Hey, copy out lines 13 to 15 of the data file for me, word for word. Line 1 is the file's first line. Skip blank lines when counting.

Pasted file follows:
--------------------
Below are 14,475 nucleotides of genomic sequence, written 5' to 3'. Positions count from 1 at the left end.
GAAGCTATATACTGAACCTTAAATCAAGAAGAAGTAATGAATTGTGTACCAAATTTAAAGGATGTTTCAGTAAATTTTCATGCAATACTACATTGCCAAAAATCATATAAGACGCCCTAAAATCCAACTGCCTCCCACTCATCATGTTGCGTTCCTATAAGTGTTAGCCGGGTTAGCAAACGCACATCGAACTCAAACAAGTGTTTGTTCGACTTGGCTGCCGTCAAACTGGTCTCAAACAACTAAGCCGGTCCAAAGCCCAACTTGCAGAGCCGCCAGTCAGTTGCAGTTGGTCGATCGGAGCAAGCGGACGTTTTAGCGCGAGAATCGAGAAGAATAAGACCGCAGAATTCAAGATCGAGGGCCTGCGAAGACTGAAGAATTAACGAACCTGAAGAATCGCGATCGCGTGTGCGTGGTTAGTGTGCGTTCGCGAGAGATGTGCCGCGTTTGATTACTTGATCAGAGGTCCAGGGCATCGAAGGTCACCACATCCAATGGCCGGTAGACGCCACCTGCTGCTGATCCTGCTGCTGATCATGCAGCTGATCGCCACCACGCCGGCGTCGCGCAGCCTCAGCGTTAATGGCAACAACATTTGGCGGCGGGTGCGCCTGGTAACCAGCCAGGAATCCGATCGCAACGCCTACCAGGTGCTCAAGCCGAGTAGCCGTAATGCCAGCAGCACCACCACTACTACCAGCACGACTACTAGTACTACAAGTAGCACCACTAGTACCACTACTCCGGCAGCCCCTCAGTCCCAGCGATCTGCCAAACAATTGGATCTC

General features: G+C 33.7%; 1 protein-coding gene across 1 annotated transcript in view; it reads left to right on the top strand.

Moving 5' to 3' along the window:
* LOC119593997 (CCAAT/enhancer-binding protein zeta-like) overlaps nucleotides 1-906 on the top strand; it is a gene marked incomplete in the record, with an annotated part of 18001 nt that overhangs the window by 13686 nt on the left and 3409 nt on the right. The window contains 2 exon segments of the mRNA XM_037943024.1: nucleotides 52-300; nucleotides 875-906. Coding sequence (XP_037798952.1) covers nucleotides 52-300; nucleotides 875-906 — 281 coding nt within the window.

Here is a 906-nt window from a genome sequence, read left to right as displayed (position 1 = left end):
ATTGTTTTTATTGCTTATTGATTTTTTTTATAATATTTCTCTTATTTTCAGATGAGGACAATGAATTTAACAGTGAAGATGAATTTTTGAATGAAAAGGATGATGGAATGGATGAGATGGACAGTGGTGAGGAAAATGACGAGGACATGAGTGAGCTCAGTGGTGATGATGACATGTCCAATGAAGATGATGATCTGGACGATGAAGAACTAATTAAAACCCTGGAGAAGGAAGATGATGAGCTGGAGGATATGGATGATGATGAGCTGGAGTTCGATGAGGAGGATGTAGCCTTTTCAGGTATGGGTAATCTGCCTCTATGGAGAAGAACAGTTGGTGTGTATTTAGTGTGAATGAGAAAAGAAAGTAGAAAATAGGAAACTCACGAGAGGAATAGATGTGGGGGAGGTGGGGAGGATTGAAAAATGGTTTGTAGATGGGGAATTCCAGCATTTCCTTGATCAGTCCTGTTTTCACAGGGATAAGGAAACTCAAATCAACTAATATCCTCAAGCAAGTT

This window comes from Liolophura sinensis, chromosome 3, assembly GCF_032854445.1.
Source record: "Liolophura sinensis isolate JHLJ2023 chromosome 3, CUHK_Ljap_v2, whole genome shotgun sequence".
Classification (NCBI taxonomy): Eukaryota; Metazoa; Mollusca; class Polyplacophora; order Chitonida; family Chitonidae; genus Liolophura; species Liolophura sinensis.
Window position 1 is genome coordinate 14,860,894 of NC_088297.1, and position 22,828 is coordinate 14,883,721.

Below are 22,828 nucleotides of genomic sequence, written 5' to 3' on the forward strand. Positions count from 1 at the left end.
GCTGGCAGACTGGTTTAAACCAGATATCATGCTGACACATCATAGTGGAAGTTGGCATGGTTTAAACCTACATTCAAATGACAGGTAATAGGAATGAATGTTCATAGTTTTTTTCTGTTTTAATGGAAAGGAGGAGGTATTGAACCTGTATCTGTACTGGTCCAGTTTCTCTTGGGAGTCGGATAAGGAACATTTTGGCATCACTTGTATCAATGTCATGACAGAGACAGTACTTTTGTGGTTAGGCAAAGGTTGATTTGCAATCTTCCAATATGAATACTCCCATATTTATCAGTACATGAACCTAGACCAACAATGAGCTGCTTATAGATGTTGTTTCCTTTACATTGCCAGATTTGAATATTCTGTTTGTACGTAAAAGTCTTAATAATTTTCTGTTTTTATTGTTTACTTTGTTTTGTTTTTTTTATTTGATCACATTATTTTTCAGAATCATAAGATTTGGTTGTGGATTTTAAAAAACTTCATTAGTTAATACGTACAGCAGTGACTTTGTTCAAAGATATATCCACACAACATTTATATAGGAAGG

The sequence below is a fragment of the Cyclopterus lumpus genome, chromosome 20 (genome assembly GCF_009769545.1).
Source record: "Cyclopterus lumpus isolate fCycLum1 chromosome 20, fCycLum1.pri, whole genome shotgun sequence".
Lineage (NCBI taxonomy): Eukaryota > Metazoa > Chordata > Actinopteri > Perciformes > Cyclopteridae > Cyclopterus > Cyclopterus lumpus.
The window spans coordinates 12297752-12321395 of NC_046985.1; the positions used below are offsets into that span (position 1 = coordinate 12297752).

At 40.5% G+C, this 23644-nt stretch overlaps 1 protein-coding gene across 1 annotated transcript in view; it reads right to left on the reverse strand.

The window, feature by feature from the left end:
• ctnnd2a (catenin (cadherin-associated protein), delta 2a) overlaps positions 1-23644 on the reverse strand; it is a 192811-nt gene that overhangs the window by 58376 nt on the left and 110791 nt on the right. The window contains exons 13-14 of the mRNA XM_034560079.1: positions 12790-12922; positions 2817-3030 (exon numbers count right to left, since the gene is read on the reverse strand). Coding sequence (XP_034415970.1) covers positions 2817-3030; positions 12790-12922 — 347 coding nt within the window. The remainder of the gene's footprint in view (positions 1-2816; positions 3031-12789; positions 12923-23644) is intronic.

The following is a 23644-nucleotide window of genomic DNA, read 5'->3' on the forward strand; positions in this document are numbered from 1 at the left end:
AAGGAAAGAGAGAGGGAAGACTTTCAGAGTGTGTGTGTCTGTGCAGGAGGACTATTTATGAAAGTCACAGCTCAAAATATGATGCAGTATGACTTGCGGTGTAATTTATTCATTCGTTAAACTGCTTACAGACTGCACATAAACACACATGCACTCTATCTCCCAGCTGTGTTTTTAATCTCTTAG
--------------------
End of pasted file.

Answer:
GCTGGCAGACTGGTTTAAACCAGATATCATGCTGACACATCATAGTGGAAGTTGGCATGGTTTAAACCTACATTCAAATGACAGGTAATAGGAATGAATGTTCATAGTTTTTTTCTGTTTTAATGGAAAGGAGGAGGTATTGAACCTGTATCTGTACTGGTCCAGTTTCTCTTGGGAGTCGGATAAGGAACATTTTGGCATCACTTGTATCAATGTCATGACAGAGACAGTACTTTTGTGGTTAGGCAAAGGTTGATTTGCAATCTTCCAATATGAATACTCCCATATTTATCAGTACATGAACCTAGACCAACAATGAGCTGCTTATAGATGTTGTTTCCTTTACATTGCCAGATTTGAATATTCTGTTTGTACGTAAAAGTCTTAATAATTTTCTGTTTTTATTGTTTACTTTGTTTTGTTTTTTTTATTTGATCACATTATTTTTCAGAATCATAAGATTTGGTTGTGGATTTTAAAAAACTTCATTAGTTAATACGTACAGCAGTGACTTTGTTCAAAGATATATCCACACAACATTTATATAGGAAGG

The sequence below is a fragment of the Cyclopterus lumpus genome, chromosome 20 (genome assembly GCF_009769545.1).
Source record: "Cyclopterus lumpus isolate fCycLum1 chromosome 20, fCycLum1.pri, whole genome shotgun sequence".